Qualcomm argues continued Chinese iPhone sales violate court injunction

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Qualcomm has reportedly presented a Chinese court with video evidence that Apple is still selling iPhones in the country, and insisted that this violates an injunction imposed earlier this week.

The company is now waiting on whether the court will take action, CNBC said on Wednesday. The chipmaker won a ban on Chinese iPhone sales and imports on Monday, and claims that the injunction applies to wide array of devices up to and including the iPhone X, construed as violating patents on photo editing and managing apps with a touchscreen.

Apple contends that the injunction applies only to products running older versions of iOS. Any iPhone bought from Apple currently comes preloaded with iOS 12, which if Apple's reasoning is followed would make the injunction toothless. Qualcomm unsuccessfully petitioned for a block on manufacturing iPhones in China as well.

"Qualcomm's effort to ban our products is another desperate move by a company whose illegal practices are under investigation by regulators around the world," Apple said in a statement on Monday to AppleInsider. "All iPhone models remain available for our customers in China. We will pursue all our legal options through the courts."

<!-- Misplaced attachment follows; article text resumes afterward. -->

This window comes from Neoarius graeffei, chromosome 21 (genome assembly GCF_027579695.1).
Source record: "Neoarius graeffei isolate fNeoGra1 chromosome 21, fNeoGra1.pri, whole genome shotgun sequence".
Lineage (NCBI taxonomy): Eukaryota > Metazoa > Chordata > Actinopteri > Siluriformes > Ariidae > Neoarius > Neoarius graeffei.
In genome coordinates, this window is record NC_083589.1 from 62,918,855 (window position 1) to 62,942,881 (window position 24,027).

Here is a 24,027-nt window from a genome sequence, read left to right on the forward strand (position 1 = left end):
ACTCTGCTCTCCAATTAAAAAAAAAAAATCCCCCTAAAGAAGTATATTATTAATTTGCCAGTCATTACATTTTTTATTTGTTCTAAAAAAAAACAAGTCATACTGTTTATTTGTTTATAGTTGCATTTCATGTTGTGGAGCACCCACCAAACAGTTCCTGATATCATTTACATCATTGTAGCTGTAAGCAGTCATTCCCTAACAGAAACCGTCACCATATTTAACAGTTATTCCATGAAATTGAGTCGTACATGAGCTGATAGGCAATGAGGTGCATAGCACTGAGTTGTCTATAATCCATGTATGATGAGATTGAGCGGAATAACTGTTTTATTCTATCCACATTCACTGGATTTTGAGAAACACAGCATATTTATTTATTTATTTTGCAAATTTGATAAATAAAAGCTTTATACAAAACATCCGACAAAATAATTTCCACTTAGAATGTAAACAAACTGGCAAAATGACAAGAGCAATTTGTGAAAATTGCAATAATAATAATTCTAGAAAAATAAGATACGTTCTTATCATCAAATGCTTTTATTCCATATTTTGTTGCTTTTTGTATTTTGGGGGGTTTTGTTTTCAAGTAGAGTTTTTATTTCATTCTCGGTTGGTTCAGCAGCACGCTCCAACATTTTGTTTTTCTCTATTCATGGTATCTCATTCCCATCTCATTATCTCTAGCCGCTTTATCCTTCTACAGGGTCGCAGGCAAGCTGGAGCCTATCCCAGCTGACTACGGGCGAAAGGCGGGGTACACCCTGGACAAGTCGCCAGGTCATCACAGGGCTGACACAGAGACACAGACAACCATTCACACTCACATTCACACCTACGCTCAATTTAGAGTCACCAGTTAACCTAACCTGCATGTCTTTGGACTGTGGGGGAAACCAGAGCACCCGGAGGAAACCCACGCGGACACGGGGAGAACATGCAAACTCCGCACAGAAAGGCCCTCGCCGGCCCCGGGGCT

Apple first filed a $1 billion lawsuit against Qualcomm in January 2017, arguing that the latter was withholding patent royalty rebates as retaliation for cooperation with antitrust investigations. The battle quickly escalated, resulting in suits and countersuits around the world. In September, Qualcomm accused Apple of delivering trade secrets to Intel to improve the performance of modems.

An August settlement over similar matters saw Qualcomm pay $93 million in fines to Taiwan and promise to invest $700 million in the country over five years.

A U.S. Federal Trade Commission lawsuit actually precedes Apple's, and reached a critical turning point recently when District Judge Lucy Koh issued a preliminary ruling against Qualcomm, calling on it to license technology to rivals like Intel. Qualcomm and the FTC have been pursuing a settlement.

To put pressure on Qualcomm, Apple has been directing its manufacturers to withhold royalty payments, potentially in excess of $7 billion.

Some investors have expressed fears about the new ban, which could affect Apple's already volatile stock coping with worries about 2018 iPhone sales and the U.S.-China trade war.